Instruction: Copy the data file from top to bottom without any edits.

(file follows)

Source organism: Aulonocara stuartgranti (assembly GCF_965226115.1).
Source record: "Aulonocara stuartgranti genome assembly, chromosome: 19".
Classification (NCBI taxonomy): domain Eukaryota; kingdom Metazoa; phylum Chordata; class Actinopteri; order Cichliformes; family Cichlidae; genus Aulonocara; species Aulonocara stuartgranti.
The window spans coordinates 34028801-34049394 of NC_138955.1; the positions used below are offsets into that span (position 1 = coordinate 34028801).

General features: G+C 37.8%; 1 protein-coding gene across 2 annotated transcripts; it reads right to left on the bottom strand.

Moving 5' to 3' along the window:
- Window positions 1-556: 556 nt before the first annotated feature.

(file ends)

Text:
Source organism: Aulonocara stuartgranti (assembly GCF_965226115.1).
Source record: "Aulonocara stuartgranti genome assembly, chromosome: 19".
Classification (NCBI taxonomy): domain Eukaryota; kingdom Metazoa; phylum Chordata; class Actinopteri; order Cichliformes; family Cichlidae; genus Aulonocara; species Aulonocara stuartgranti.
The window spans coordinates 34028801-34049394 of NC_138955.1; the positions used below are offsets into that span (position 1 = coordinate 34028801).

General features: G+C 37.8%; 1 protein-coding gene across 2 annotated transcripts; it reads right to left on the bottom strand.

Moving 5' to 3' along the window:
- Window positions 1-556: 556 nt before the first annotated feature.